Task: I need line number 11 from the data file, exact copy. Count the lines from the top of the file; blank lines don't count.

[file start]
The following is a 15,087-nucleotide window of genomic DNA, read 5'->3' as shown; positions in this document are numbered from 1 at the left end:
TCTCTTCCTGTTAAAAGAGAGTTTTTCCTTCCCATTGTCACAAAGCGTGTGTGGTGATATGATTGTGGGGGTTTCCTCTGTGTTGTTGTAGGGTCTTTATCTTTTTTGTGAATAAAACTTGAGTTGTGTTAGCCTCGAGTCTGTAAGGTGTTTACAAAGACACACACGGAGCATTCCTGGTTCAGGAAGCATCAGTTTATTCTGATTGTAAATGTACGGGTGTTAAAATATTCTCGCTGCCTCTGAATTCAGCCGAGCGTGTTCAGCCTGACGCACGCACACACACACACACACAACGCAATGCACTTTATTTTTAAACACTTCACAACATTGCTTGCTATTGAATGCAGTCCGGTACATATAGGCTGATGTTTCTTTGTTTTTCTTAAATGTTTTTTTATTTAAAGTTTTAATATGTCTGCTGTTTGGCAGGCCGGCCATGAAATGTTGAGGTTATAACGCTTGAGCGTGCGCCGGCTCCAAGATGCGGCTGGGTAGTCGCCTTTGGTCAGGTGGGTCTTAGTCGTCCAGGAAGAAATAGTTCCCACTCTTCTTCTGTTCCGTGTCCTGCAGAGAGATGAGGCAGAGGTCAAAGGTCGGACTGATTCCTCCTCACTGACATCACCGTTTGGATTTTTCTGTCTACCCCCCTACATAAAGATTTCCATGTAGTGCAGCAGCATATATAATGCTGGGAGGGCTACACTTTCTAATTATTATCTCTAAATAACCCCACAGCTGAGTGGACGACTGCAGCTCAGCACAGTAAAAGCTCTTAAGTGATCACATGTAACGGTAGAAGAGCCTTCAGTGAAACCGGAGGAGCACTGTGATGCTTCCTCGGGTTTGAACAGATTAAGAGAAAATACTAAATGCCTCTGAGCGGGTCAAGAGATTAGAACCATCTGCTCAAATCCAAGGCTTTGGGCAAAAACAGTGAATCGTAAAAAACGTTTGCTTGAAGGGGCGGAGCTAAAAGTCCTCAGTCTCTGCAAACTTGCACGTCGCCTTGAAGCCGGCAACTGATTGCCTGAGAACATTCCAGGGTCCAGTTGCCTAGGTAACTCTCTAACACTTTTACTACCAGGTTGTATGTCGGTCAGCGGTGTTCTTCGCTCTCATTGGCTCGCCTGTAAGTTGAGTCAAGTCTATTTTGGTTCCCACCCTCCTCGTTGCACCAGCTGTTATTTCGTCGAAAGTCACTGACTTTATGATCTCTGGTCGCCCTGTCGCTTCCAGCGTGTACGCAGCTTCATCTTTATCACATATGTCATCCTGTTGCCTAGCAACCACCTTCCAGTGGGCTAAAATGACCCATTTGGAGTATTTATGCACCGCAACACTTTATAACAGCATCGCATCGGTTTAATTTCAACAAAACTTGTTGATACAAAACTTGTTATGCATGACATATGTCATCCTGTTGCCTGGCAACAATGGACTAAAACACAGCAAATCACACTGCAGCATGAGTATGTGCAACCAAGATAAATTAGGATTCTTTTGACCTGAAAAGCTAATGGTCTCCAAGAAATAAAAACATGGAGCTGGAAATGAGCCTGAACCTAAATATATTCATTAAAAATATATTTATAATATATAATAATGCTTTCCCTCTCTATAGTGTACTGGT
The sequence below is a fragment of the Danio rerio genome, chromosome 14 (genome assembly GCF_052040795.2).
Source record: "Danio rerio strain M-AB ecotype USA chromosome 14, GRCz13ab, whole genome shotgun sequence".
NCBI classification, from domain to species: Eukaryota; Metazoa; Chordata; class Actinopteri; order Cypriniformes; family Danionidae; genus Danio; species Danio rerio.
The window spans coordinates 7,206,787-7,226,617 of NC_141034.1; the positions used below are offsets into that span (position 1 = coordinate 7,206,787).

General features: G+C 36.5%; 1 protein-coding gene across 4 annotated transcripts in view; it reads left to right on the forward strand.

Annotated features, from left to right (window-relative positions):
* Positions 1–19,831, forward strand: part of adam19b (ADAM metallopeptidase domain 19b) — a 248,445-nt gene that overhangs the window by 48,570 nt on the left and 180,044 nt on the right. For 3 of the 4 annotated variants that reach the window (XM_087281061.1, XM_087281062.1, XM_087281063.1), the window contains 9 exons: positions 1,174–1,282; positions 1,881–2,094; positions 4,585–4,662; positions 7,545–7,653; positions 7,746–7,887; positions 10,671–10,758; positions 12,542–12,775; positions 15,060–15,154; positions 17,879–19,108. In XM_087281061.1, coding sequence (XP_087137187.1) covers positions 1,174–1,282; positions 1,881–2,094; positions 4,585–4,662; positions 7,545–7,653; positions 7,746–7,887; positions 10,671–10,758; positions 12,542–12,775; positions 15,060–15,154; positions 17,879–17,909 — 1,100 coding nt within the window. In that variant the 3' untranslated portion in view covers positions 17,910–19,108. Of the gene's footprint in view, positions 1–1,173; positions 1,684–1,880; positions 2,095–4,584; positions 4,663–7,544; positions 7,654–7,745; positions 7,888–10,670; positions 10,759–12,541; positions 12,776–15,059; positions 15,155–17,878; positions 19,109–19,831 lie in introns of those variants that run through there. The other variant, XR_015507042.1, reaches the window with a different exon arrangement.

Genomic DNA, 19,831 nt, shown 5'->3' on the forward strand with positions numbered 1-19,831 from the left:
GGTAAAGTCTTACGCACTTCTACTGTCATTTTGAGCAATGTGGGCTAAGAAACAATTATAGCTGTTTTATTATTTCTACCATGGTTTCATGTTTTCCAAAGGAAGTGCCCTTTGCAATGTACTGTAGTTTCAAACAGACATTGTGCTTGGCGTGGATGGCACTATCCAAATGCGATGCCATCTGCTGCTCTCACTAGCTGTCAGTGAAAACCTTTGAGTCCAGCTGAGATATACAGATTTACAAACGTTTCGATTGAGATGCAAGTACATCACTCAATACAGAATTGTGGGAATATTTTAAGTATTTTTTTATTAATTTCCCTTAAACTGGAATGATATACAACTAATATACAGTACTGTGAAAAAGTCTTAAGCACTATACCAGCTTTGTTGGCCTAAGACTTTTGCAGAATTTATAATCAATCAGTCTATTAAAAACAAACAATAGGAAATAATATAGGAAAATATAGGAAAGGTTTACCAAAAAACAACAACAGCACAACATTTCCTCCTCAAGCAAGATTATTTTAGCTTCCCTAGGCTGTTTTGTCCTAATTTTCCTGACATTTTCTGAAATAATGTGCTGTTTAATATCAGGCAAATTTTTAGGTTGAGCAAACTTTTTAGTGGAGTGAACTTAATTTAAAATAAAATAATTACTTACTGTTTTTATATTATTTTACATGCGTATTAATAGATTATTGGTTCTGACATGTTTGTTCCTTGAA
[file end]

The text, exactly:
GGTAAAGTCTTACGCACTTCTACTGTCATTTTGAGCAATGTGGGCTAAGAAACAATTATAGCTGTTTTATTATTTCTACCATGGTTTCATGTTTTCCAAAGGAAGTGCCCTTTGCAATGTACTGTAGTTTCAAACAGACATTGTGCTTGGCGTGGATGGCACTATCCAAATGCGATGCCATCTGCTGCTCTCACTAGCTGTCAGTGAAAACCTTTGAGTCCAGCTGAGATATACAGATTTACAAACGTTTCGATTGAGATGCAAGTACATCACTCAATACAGAATTGTGGGAATATTTTAAGTATTTTTTTATTAATTTCCCTTAAACTGGAATGATATACAACTAATATACAGTACTGTGAAAAAGTCTTAAGCACTATACCAGCTTTGTTGGCCTAAGACTTTTGCAGAATTTATAATCAATCAGTCTATTAAAAACAAACAATAGGAAATAATATAGGAAAATATAGGAAAGGTTTACCAAAAAACAACAACAGCACAACATTTCCTCCTCAAGCAAGATTATTTTAGCTTCCCTAGGCTGTTTTGTCCTAATTTTCCTGACATTTTCTGAAATAATGTGCTGTTTAATATCAGGCAAATTTTTAGGTTGAGCAAACTTTTTAGTGGAGTGAACTTAATTTAAAATAAAATAATTACTTACTGTTTTTATATTATTTTACATGCGTATTAATAGATTATTGGTTCTGACATGTTTGTTCCTTGAA